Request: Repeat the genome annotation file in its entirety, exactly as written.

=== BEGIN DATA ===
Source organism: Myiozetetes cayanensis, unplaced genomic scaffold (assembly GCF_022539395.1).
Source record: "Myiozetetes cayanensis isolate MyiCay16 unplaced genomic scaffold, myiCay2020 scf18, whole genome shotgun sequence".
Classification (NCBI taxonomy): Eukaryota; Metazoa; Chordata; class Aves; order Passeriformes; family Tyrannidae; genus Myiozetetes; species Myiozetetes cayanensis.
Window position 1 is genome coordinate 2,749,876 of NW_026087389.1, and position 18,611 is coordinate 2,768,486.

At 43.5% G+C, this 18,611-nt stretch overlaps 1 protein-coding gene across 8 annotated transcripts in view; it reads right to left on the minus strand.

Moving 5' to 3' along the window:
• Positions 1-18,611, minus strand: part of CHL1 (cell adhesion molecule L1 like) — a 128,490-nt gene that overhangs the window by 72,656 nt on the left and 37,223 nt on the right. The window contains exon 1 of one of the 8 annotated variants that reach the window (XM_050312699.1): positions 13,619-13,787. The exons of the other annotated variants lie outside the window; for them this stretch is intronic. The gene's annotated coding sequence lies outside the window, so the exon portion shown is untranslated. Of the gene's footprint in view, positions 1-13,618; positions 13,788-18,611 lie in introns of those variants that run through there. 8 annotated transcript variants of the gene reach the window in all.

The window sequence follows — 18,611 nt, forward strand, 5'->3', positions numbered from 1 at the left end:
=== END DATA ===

Source organism: Myiozetetes cayanensis, unplaced genomic scaffold (assembly GCF_022539395.1).
Source record: "Myiozetetes cayanensis isolate MyiCay16 unplaced genomic scaffold, myiCay2020 scf18, whole genome shotgun sequence".
Classification (NCBI taxonomy): Eukaryota; Metazoa; Chordata; class Aves; order Passeriformes; family Tyrannidae; genus Myiozetetes; species Myiozetetes cayanensis.
Window position 1 is genome coordinate 2,749,876 of NW_026087389.1, and position 18,611 is coordinate 2,768,486.

At 43.5% G+C, this 18,611-nt stretch overlaps 1 protein-coding gene across 8 annotated transcripts in view; it reads right to left on the minus strand.

Moving 5' to 3' along the window:
• Positions 1-18,611, minus strand: part of CHL1 (cell adhesion molecule L1 like) — a 128,490-nt gene that overhangs the window by 72,656 nt on the left and 37,223 nt on the right. The window contains exon 1 of one of the 8 annotated variants that reach the window (XM_050312699.1): positions 13,619-13,787. The exons of the other annotated variants lie outside the window; for them this stretch is intronic. The gene's annotated coding sequence lies outside the window, so the exon portion shown is untranslated. Of the gene's footprint in view, positions 1-13,618; positions 13,788-18,611 lie in introns of those variants that run through there. 8 annotated transcript variants of the gene reach the window in all.

The window sequence follows — 18,611 nt, forward strand, 5'->3', positions numbered from 1 at the left end: